::: Erin! Ya. I went off on a tangent there. Your writing instincts are excellent Erin! Sticking to the topic! Ah politics. This year is going to be interesting! And there's nothing wrong with that!

Anonymous said...

Also: "a chick with a good sense of the vibrations"!

Anonymous said...

Hi Erin - I found my way here from your comment on the Shameless blog. Erin Riley? hey!

I've had this conversation with a couple of friends before. I don't think this a new problem for feminism. When I was in high school (15 years ago?), in one of our classes a teacher asked how many people identified themselves as feminists. Three of us put up our hands, 12 other girls didn't. Yet I don't think any one of them would say no if they were asked if they supported issues like equal pay, accessible child care, or reproduction rights.

It seems too simple to say feminism has an image problem, but I think when some people hear the word, they imagine angry, butch, ballbusting women and don't want to associate themselves with it. There was an interesting article in Bitch about the Spice Girls and Girl Power - have you read it?

Erin Riley said...

Hi Jen Kot. I'm glad you found my blog! That's the first time I've posted on a non-friend blog, so it's pretty funny that you found it.

Brie told me about Shameless Magazine a while ago, and I just checked it out in time to see that they posted on the same editorial I did:

"Just because you don’t recognize [feminism] any more doesn’t mean it isn’t still 'in style' - and to say so is dismissive and quite frankly, patronizing."

Check out Your feminism doesn't go with your shoes in its entirety.

As you know, I just focussed on the Gloria Steinem bit of the article, and I see from the comments on the Shameless blog that she is not well loved by everyone. I agree that people need not know who she is to consider themselves feminists (this was true for me), but understanding where you came from is as healthy in this context as it is in any other. I can't comment on her recent political views, mostly because I don't know the particulars.

Erin Riley said...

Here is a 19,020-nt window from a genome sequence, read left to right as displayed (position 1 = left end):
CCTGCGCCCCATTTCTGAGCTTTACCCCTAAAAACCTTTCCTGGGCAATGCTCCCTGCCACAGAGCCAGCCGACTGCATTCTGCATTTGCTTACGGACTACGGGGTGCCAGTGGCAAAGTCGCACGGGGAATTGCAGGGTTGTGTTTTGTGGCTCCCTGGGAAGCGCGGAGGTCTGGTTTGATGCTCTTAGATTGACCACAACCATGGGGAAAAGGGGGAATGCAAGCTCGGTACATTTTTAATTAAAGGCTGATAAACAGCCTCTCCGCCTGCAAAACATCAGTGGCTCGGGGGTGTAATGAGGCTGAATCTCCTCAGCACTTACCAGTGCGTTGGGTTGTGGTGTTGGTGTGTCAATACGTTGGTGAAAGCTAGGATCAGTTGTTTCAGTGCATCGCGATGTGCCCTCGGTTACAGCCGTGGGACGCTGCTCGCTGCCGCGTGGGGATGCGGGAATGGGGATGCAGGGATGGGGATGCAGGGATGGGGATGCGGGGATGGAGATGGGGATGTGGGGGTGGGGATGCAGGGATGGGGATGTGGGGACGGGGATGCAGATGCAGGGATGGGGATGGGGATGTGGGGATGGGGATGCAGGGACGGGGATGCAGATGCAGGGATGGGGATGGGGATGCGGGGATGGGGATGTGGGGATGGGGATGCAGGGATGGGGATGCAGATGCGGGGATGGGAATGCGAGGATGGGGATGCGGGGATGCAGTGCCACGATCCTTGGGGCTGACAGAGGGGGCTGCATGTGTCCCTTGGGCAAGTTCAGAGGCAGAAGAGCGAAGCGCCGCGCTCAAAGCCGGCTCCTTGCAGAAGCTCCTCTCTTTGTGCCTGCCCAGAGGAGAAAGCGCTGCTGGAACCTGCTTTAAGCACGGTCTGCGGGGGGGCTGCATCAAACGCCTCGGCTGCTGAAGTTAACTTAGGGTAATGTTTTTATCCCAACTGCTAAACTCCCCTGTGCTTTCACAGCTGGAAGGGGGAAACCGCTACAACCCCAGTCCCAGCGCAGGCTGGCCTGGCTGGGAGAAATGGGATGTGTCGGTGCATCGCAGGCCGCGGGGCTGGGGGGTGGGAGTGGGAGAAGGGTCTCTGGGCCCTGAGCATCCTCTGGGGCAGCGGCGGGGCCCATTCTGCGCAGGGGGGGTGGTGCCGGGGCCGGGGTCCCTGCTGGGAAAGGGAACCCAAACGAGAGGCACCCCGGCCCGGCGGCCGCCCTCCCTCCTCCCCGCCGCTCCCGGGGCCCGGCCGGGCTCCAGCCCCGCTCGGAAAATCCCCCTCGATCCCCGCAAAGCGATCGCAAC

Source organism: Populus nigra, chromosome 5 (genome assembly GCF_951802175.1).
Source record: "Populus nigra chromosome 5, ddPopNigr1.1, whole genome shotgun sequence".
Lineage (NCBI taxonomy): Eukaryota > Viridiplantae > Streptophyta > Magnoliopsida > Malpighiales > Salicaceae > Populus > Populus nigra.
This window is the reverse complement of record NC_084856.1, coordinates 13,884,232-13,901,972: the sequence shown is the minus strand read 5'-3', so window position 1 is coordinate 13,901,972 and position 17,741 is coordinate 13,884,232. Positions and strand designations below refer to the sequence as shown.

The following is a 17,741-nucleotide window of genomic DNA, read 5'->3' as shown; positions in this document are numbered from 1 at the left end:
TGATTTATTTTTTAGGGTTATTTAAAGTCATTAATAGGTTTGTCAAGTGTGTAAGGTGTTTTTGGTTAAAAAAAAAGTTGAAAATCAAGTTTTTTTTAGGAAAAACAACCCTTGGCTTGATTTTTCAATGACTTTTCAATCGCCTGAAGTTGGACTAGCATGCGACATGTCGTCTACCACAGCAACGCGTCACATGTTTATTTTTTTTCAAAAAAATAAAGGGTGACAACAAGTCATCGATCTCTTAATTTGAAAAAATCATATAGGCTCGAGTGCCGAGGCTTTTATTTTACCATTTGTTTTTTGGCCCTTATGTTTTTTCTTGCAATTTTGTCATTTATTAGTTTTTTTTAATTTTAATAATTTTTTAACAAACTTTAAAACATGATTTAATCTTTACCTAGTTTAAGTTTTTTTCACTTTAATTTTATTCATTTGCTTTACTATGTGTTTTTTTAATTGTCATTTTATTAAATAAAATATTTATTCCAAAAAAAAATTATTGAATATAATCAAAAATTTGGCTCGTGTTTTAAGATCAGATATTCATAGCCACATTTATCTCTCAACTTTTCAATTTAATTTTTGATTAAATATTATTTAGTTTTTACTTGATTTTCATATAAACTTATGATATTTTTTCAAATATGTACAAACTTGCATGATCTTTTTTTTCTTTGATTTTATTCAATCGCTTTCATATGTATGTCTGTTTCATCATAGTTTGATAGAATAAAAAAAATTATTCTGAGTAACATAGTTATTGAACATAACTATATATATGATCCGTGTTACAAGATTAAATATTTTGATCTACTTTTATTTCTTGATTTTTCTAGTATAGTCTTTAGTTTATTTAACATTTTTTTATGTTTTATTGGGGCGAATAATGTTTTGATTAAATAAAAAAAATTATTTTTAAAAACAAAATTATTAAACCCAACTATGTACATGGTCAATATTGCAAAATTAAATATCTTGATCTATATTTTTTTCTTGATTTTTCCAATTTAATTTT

Also, I haven't read that article in Bitch, but I know some Spice Girls fans who'd be interested...

Anonymous said...

I thought everyone knew who Gloria Steinem was! I sure do and I'd hardly consider myself to be tapped in.

Anyways, upon your recommendation, I have ordered her book from the library. Turns out there is only one copy in the entire Toronto Public Library system. Hmm.

Also, personal opinion: Karen von Hahn and that Leah McLaren woman at the Globe can't write for shit, don't write about shit, and don't write about anything that I give a shit about. You should get a job there and start churning out some quality material.

Good post kiddo,
Erin C.

sarah said...

I saw a bit of that Globe and Mail article somewhere as well. I would probably stop on the street to read a headline that said feminism was out of style, just to have something to rant about later.

The headline seems like a silly attention getter, but I think there really *is* a problem with knowledge being lost, and with lack of continuity. Second wavers had to rediscover a bunch of earlier women's movements and reinvent a bunch of ideas, and now it's happening again.

Sarah Hunt and I were talking a little bit at the last craft date about how women's studies departments (and I think, a lot of activists out in the world) solve the same problems over and over again. It is pretty intense how much people are still isolated and segregated and sheltered, cut off from all the people who have already figured out the same shit. If that reporter didn't manage to teach her daughter about Gloria Steinem, I somehow doubt she got around to Audre Lorde or bell hooks. When I was little, my dad stayed home with us babies because my mum had a better job, and neither of my parents mentioned feminism to me. You know? That doesn't really work, to try to take things for granted. It just means I had a harder time finding what I wanted at the library.

Gloria herself is still refusing to connect a lot of knowledge. She's still the spokesperson for white American feminists who don't understand their own racism, who don't have a productive analysis of complex oppression, who think gender can be separated from everything else. The blog reactions I've seen to her NYT article are the same arguments people have been giving her since the '70s. (Jen-- totally. Black people versus female people is useless.)

So yeah! Thanks for posting Erin! I like finding out about people and books and ideas that have been meaningful to my friends. It's important!

Anonymous said...